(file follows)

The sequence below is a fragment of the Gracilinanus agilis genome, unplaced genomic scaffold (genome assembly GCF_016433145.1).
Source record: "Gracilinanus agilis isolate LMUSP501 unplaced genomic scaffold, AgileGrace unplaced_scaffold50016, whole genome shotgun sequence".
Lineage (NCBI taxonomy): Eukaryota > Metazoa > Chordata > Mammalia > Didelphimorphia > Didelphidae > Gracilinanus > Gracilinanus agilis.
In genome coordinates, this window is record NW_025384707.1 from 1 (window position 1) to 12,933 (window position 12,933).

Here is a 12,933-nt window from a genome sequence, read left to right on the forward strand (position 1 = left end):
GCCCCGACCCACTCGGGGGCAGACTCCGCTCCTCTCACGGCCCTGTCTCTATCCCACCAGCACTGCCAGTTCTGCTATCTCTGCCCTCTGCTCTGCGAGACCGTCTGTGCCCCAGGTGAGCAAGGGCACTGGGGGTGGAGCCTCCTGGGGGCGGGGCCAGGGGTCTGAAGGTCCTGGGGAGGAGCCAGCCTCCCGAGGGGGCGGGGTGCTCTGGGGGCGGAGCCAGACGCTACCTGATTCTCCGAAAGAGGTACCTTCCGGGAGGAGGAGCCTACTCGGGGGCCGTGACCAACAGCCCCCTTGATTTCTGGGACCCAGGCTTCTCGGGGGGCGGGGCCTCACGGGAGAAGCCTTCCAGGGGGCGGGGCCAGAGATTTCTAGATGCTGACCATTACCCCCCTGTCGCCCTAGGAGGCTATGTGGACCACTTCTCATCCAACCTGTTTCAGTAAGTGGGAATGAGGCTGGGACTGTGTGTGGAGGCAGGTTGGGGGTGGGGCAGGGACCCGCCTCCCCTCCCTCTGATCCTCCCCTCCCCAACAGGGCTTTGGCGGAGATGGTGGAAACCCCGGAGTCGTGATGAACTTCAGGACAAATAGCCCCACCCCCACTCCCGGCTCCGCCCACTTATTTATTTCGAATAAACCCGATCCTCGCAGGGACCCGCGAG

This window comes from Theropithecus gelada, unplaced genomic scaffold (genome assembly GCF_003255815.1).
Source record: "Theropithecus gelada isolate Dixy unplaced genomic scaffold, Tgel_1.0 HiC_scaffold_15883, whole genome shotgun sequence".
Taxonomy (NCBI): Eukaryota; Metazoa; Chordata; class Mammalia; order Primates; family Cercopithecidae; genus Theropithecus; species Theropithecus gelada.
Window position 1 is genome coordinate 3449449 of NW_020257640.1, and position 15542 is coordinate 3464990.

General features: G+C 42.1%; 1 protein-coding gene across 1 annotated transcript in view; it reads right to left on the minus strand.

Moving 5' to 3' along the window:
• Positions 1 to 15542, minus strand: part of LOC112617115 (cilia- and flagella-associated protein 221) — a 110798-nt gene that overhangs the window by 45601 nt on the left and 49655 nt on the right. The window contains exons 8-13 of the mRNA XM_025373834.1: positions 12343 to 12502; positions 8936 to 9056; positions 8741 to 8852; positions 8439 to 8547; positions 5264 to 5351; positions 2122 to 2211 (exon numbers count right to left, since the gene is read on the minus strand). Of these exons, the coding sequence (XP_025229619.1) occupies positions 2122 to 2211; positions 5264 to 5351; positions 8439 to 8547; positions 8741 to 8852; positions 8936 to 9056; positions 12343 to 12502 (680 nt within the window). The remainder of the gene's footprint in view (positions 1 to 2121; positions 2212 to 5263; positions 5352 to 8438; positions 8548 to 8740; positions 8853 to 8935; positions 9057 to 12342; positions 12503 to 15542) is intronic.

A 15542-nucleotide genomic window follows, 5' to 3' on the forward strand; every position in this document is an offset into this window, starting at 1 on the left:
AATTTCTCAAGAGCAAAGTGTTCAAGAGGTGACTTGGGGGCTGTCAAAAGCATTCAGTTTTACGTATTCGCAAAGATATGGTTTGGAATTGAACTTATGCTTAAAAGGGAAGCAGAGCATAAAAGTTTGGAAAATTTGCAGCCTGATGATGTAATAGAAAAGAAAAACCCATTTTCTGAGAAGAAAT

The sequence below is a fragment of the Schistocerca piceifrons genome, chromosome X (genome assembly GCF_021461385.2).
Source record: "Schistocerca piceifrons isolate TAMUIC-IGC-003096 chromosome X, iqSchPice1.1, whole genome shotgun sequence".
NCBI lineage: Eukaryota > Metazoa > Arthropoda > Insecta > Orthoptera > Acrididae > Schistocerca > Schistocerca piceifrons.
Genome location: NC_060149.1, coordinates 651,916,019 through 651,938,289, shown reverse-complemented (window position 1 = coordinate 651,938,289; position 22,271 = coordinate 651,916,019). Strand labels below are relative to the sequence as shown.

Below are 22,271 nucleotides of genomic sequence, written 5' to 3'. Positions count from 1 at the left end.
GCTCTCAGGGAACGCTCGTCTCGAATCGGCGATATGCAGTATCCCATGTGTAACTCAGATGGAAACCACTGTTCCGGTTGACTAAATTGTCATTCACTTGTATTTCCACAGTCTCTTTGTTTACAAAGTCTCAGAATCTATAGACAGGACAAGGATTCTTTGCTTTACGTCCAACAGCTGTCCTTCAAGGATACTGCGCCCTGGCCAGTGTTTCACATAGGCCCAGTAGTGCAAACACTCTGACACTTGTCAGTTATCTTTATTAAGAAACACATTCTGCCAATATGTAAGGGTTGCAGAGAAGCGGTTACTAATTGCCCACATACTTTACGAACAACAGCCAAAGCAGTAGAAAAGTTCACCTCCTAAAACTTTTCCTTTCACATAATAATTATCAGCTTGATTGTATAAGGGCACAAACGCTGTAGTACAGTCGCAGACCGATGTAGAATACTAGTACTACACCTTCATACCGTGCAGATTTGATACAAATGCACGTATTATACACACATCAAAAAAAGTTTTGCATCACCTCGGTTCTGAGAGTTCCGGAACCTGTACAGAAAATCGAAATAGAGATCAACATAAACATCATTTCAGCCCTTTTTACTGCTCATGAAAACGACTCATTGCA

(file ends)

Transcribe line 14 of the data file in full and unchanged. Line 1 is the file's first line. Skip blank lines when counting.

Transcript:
A 15542-nucleotide genomic window follows, 5' to 3' on the forward strand; every position in this document is an offset into this window, starting at 1 on the left: